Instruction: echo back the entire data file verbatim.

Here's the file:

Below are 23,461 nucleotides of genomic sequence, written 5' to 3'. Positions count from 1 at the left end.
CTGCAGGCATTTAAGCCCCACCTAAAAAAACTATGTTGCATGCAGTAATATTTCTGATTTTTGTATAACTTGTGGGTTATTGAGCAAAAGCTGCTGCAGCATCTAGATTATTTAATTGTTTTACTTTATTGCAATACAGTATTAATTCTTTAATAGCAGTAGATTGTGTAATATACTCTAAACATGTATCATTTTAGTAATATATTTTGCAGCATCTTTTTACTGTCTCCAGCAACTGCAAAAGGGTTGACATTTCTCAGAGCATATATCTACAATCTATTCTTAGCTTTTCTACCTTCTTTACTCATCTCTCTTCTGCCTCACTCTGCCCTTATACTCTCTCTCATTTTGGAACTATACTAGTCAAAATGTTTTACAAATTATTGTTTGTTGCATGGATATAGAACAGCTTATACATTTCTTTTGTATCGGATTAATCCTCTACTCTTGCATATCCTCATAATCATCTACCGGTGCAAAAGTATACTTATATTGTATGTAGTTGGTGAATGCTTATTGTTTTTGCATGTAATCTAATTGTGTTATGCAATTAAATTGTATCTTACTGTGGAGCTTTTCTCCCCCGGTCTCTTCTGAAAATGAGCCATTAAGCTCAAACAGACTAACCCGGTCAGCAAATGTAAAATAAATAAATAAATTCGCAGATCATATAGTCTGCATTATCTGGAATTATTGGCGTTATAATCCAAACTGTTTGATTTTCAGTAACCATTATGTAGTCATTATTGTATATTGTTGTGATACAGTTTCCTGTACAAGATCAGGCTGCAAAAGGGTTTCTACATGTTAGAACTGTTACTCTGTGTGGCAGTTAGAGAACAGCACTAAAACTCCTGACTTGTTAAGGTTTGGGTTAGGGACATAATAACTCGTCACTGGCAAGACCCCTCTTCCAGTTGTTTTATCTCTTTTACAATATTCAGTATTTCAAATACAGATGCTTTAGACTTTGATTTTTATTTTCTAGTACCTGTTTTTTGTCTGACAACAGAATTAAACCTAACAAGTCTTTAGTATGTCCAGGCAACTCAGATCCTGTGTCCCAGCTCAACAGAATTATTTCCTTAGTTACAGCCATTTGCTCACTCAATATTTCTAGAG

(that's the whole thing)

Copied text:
Below are 23,461 nucleotides of genomic sequence, written 5' to 3'. Positions count from 1 at the left end.
CTGCAGGCATTTAAGCCCCACCTAAAAAAACTATGTTGCATGCAGTAATATTTCTGATTTTTGTATAACTTGTGGGTTATTGAGCAAAAGCTGCTGCAGCATCTAGATTATTTAATTGTTTTACTTTATTGCAATACAGTATTAATTCTTTAATAGCAGTAGATTGTGTAATATACTCTAAACATGTATCATTTTAGTAATATATTTTGCAGCATCTTTTTACTGTCTCCAGCAACTGCAAAAGGGTTGACATTTCTCAGAGCATATATCTACAATCTATTCTTAGCTTTTCTACCTTCTTTACTCATCTCTCTTCTGCCTCACTCTGCCCTTATACTCTCTCTCATTTTGGAACTATACTAGTCAAAATGTTTTACAAATTATTGTTTGTTGCATGGATATAGAACAGCTTATACATTTCTTTTGTATCGGATTAATCCTCTACTCTTGCATATCCTCATAATCATCTACCGGTGCAAAAGTATACTTATATTGTATGTAGTTGGTGAATGCTTATTGTTTTTGCATGTAATCTAATTGTGTTATGCAATTAAATTGTATCTTACTGTGGAGCTTTTCTCCCCCGGTCTCTTCTGAAAATGAGCCATTAAGCTCAAACAGACTAACCCGGTCAGCAAATGTAAAATAAATAAATAAATTCGCAGATCATATAGTCTGCATTATCTGGAATTATTGGCGTTATAATCCAAACTGTTTGATTTTCAGTAACCATTATGTAGTCATTATTGTATATTGTTGTGATACAGTTTCCTGTACAAGATCAGGCTGCAAAAGGGTTTCTACATGTTAGAACTGTTACTCTGTGTGGCAGTTAGAGAACAGCACTAAAACTCCTGACTTGTTAAGGTTTGGGTTAGGGACATAATAACTCGTCACTGGCAAGACCCCTCTTCCAGTTGTTTTATCTCTTTTACAATATTCAGTATTTCAAATACAGATGCTTTAGACTTTGATTTTTATTTTCTAGTACCTGTTTTTTGTCTGACAACAGAATTAAACCTAACAAGTCTTTAGTATGTCCAGGCAACTCAGATCCTGTGTCCCAGCTCAACAGAATTATTTCCTTAGTTACAGCCATTTGCTCACTCAATATTTCTAGAG